(Bloomberg) -- Amazon.com Inc. said it will let merchants sell products they list with the e-commerce giant directly from their own websites, as part of a move to blunt the momentum of fast-growing competitor Shopify Inc.
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The new “Buy With Prime” feature combines Amazon’s payments and fulfillment services and makes them available at checkout on other websites, letting shoppers use their Amazon Prime membership to receive fast-shipping and other benefits. It’ll be invite-only, and merchants will pay Amazon fees for the service, which were not disclosed.
The online retailer has a strained relationship with millions of merchants who sell goods on its platform. Merchants enjoy having access to Amazon’s U.S. shoppers who will spend $445 billion on the site this year, according to EMarketer Inc. But many merchants regret letting Amazon control the relationship with customers and dictate terms in take-it-or-leave-it selling agreements.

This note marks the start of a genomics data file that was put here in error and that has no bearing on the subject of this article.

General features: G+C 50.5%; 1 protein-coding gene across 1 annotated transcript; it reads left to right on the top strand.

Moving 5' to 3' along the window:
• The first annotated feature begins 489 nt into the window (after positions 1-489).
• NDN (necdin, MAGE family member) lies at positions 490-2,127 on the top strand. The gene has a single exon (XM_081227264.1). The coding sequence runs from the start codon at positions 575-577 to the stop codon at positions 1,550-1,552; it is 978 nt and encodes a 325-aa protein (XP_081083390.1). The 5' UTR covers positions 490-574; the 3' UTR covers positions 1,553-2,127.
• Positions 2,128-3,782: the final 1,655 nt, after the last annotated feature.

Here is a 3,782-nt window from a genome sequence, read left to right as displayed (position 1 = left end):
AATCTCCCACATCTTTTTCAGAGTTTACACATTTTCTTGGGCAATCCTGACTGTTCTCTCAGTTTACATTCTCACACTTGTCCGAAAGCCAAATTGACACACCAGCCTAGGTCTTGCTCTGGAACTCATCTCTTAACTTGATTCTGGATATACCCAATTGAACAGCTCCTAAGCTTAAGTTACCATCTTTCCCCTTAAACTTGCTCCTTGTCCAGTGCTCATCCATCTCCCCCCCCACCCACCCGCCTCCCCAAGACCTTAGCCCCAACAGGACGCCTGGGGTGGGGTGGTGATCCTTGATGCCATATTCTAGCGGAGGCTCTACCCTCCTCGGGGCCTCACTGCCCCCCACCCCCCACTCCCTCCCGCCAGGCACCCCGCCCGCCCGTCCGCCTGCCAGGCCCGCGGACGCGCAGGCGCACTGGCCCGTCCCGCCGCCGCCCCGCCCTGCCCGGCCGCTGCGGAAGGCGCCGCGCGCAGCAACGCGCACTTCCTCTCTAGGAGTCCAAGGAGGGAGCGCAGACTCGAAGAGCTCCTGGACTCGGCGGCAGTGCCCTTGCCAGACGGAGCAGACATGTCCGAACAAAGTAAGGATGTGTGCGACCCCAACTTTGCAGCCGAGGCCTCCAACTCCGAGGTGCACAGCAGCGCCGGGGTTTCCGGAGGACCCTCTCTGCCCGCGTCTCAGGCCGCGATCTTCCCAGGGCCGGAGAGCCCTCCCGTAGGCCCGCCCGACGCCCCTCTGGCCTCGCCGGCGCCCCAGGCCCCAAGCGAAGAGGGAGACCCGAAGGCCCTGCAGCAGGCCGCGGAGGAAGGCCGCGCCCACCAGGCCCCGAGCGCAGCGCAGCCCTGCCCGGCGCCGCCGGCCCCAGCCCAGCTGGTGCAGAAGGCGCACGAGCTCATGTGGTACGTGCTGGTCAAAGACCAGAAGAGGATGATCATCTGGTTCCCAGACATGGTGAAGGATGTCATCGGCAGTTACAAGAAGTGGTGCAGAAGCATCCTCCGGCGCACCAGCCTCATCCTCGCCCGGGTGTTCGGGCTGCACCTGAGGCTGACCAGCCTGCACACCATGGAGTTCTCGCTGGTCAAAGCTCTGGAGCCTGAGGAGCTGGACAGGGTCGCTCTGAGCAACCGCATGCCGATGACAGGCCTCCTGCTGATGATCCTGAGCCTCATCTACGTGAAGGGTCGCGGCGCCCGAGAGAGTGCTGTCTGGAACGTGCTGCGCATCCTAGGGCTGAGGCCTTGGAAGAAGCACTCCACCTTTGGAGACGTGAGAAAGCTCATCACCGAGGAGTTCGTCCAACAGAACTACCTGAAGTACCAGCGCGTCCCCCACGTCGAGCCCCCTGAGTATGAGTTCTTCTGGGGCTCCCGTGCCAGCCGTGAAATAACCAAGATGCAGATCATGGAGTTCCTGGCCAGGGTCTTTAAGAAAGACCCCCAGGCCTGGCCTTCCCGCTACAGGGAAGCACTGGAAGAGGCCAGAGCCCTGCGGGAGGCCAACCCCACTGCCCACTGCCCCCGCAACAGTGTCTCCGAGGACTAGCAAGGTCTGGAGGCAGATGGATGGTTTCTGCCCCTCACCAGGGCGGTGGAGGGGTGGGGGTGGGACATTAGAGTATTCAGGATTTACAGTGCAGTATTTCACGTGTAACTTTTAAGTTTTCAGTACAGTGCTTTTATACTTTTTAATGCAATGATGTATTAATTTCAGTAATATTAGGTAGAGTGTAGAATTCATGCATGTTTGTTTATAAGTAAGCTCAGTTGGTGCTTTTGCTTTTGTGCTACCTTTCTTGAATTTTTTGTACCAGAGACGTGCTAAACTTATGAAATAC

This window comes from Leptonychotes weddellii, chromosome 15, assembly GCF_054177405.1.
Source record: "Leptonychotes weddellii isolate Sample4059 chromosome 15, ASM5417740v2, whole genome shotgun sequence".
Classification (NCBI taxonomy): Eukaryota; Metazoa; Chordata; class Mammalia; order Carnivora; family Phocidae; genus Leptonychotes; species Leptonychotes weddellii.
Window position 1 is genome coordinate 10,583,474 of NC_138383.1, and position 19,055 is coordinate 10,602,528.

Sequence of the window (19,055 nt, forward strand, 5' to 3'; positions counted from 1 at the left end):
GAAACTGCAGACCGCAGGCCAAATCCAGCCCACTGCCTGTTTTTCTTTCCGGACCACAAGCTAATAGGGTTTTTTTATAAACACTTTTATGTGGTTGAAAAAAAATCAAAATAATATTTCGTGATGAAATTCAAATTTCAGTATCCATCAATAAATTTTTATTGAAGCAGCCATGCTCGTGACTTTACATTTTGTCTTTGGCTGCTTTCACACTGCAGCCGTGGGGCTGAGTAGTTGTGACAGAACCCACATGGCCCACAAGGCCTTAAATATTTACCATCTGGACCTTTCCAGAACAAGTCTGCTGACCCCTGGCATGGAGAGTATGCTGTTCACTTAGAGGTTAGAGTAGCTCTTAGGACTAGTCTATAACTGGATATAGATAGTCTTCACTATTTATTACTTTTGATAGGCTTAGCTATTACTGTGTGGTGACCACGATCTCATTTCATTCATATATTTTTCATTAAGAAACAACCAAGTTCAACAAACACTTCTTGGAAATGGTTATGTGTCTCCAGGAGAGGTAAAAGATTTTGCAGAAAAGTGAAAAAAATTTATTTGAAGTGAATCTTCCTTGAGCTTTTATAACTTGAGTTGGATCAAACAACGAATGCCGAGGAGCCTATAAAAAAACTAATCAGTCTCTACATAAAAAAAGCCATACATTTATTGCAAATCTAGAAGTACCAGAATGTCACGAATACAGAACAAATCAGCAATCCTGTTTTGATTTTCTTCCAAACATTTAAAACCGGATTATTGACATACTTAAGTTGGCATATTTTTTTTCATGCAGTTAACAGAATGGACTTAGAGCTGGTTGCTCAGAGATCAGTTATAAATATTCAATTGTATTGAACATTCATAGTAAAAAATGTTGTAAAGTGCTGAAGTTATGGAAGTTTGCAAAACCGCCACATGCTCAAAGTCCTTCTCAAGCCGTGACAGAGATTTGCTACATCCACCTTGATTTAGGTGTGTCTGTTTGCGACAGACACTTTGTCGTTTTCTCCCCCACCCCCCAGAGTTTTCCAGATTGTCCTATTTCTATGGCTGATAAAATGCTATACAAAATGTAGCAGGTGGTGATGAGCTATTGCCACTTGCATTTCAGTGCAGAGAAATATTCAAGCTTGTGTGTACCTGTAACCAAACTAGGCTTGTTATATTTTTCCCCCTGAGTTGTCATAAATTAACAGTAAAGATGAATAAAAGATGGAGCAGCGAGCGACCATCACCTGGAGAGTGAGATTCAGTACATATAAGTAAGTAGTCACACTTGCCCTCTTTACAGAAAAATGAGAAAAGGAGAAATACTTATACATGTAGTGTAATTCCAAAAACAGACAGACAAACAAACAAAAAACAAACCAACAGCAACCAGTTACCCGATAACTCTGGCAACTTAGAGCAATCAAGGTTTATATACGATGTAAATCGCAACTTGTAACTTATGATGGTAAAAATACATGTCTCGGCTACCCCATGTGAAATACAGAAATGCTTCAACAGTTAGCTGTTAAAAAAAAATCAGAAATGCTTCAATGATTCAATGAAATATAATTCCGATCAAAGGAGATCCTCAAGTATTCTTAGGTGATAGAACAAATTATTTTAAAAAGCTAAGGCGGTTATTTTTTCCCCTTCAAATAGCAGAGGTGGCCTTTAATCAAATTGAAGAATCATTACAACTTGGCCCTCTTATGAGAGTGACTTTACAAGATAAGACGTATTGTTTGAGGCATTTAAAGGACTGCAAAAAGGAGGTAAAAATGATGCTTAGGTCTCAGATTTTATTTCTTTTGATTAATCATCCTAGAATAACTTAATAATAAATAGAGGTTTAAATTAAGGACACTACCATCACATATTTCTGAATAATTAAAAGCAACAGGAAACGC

Shopify has emerged as an alternative for merchants who prefer selling direct to consumers via their own websites. Amazon aims to distinguish its new service from Shopify with its fast-shipping pledge, an area where its rival has struggled.
Ottawa-based Shopify is in talks to buy delivery startup Deliverr, according to people familiar with the matter, in a bid to expand its own fulfillment services.
Amazon has struggled to expand its e-commerce success beyond its own webstore. It relaunched its payments service Amazon Pay in 2013 to let customers shop on other sites using payment information stored with Amazon after killing earlier iterations. In 2015 it began closing is Amazon Web Store business, an earlier attempt to sell services that let online merchants create their own stores similar to Shopify.
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